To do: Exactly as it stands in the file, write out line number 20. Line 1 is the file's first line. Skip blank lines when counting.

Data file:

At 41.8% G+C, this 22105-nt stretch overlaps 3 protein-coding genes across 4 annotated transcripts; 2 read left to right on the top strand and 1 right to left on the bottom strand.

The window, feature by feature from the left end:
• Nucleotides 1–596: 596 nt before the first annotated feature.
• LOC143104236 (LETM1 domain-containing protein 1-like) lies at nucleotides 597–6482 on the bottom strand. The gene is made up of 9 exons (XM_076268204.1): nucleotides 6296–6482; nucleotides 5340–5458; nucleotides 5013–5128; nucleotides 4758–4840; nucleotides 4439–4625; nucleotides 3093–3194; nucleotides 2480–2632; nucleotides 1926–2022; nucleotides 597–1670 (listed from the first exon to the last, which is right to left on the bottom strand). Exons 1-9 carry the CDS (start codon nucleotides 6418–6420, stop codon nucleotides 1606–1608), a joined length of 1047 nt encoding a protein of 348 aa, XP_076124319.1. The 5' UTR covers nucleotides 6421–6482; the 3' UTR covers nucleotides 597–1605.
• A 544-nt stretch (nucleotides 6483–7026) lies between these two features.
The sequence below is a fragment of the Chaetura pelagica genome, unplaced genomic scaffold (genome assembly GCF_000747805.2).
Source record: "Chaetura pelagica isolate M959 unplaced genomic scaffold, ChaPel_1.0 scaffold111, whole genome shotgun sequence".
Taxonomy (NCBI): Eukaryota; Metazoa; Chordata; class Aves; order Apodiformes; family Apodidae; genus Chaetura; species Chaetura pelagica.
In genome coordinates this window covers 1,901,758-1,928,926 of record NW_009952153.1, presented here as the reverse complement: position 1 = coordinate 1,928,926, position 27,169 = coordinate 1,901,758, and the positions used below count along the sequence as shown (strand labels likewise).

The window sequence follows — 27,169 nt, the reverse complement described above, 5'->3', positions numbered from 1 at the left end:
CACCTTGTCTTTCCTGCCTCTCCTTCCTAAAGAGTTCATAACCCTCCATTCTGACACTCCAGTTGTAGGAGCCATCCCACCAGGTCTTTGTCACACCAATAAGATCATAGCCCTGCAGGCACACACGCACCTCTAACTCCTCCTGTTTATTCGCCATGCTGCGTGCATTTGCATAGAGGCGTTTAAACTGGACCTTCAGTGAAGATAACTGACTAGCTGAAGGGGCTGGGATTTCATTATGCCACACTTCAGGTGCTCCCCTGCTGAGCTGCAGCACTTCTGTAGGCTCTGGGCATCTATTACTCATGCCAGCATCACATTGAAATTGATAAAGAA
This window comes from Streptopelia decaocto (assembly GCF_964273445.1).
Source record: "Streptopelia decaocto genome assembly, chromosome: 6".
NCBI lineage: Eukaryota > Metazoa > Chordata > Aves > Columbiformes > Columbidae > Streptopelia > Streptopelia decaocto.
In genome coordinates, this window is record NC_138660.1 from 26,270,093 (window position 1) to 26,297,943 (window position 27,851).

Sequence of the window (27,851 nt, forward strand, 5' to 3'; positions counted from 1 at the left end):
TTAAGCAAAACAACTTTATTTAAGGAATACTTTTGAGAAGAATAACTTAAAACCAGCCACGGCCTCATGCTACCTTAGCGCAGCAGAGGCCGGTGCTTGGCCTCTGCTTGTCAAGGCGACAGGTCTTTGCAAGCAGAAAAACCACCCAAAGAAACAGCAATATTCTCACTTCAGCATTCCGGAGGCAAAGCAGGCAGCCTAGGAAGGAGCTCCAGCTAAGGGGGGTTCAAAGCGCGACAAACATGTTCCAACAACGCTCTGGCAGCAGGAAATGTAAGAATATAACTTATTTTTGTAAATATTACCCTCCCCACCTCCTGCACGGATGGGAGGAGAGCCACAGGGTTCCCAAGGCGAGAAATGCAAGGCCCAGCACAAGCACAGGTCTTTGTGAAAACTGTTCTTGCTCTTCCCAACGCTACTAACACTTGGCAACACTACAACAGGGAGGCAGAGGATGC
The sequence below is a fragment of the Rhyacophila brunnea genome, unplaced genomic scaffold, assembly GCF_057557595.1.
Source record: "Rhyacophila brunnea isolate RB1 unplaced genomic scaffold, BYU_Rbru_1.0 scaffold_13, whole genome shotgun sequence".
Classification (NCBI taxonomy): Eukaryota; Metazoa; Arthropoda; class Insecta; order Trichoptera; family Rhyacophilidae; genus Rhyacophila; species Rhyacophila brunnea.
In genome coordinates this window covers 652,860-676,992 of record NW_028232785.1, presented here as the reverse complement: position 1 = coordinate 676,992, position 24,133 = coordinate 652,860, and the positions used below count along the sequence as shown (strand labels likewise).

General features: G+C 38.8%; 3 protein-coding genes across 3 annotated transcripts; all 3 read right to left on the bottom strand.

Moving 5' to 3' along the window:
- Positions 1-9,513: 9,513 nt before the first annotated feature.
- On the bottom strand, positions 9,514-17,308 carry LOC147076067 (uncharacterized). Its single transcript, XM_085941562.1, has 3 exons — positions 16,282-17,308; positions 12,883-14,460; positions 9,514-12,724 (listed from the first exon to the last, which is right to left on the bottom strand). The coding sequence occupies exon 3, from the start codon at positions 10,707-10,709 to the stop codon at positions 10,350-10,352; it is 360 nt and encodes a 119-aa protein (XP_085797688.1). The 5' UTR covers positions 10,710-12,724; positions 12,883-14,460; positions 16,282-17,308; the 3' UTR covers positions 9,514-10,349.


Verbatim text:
Classification (NCBI taxonomy): Eukaryota; Metazoa; Arthropoda; class Insecta; order Trichoptera; family Rhyacophilidae; genus Rhyacophila; species Rhyacophila brunnea.